PACICC seeks insolvency legislation overhaul

The Property and Casualty Insurance Compensation Corp. is setting its sights on overhauling legislation that governs its core function — the winding up of insolvent companies — which hasn’t been reviewed for 100 years.

During PACICC’s annual general meeting in Toronto earlier this month, ceo Paul Kovacs said its three-year strategic plan includes participation in the federal government’s review of financial services legislation, which is due to be completed in March 2019.

And through it, PACICC will  be pushing for updates for the outdated Winding- up and Restructuring Act.

PACICC is a p&c industry-funded, non-profit corporation that protects eligible policyholders from undue financial loss if a member insurer becomes insolvent.

Mr. Kovacs said it will be looking this year to strengthen its protection through continued co-operation with Canada’s various insurance regulators.

“The priority is to develop intervention guidelines with insurance regulators in Canada, maintaining clear and effective relationships between PACICC and regulators in the unlikely event of a member insolvency,” he said.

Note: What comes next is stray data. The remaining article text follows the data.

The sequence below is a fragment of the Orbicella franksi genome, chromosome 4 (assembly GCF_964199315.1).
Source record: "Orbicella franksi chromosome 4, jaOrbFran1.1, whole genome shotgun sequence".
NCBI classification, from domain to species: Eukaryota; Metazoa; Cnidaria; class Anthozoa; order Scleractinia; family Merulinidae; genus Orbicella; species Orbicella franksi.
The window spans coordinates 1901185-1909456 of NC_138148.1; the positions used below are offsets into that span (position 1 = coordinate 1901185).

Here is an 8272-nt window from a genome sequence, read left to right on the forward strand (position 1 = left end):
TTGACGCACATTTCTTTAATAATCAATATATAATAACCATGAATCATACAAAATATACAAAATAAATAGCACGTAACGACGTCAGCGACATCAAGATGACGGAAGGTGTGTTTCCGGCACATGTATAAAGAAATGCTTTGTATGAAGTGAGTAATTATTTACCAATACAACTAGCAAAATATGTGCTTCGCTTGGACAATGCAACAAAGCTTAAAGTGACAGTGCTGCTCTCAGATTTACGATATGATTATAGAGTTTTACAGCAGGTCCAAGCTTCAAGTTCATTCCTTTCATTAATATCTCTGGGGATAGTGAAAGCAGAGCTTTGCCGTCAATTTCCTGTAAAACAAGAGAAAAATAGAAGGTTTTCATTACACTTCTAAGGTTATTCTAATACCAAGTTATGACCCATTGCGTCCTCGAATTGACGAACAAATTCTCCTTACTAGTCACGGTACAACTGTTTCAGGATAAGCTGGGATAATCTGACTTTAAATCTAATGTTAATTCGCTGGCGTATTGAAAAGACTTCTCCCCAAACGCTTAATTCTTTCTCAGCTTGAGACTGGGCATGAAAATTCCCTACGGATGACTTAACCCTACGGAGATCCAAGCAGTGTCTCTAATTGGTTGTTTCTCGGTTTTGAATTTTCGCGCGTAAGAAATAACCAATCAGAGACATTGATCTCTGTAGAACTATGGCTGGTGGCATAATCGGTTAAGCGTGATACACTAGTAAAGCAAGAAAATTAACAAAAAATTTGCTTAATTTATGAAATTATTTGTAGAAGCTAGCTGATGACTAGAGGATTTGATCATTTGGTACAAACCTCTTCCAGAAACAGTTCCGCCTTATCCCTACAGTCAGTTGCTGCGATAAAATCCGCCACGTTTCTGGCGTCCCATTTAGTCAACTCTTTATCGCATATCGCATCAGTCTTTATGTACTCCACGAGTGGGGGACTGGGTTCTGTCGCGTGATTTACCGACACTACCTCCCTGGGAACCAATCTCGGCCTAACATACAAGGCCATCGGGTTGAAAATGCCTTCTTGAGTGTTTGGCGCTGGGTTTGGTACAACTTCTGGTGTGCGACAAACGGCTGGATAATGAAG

Through its pre-insolvency regulatory liaison committee, PACICC has already forged an agreement with Quebec’s Autorité des marchés financiers, said Lawrie Savage, PACICC board chair and president of Lawrie Savage and Associates.

That committee provides a forum for confidential consultations and information exchanges with Canada’s insurance regulators.

Mr. Kovacs said PACICC would seek a similar agreement with the Office of the Superintendent of Financial Institutions and with regulators in Alberta and B.C.

“If we were to achieve that, it would represent 90% of the PACICC membership,” Mr. Kovacs said.

“The protocols are expected to address the conditions required for regulators to exchange information with PACICC (and have) timely discussion about troubled insurers.”

The agreements would also provide a detailed outline of regulators’ interventions in the event of an insolvency, and will frame how PACICC and regulators can work together to manage risks.

PACICC will also continue its work with the Insurance Bureau of Canada on earthquake preparedness.

Mr. Savage said PACICC research has shown that the p&c industry has the capacity to respond to claims arising from a large earthquake, “but there is a need for a government backstop” to protect consumers from insurer defaults if a loss event is more than $30bn.

He noted that the federal financial services review will also provide a chance for the industry to promote a government backstop.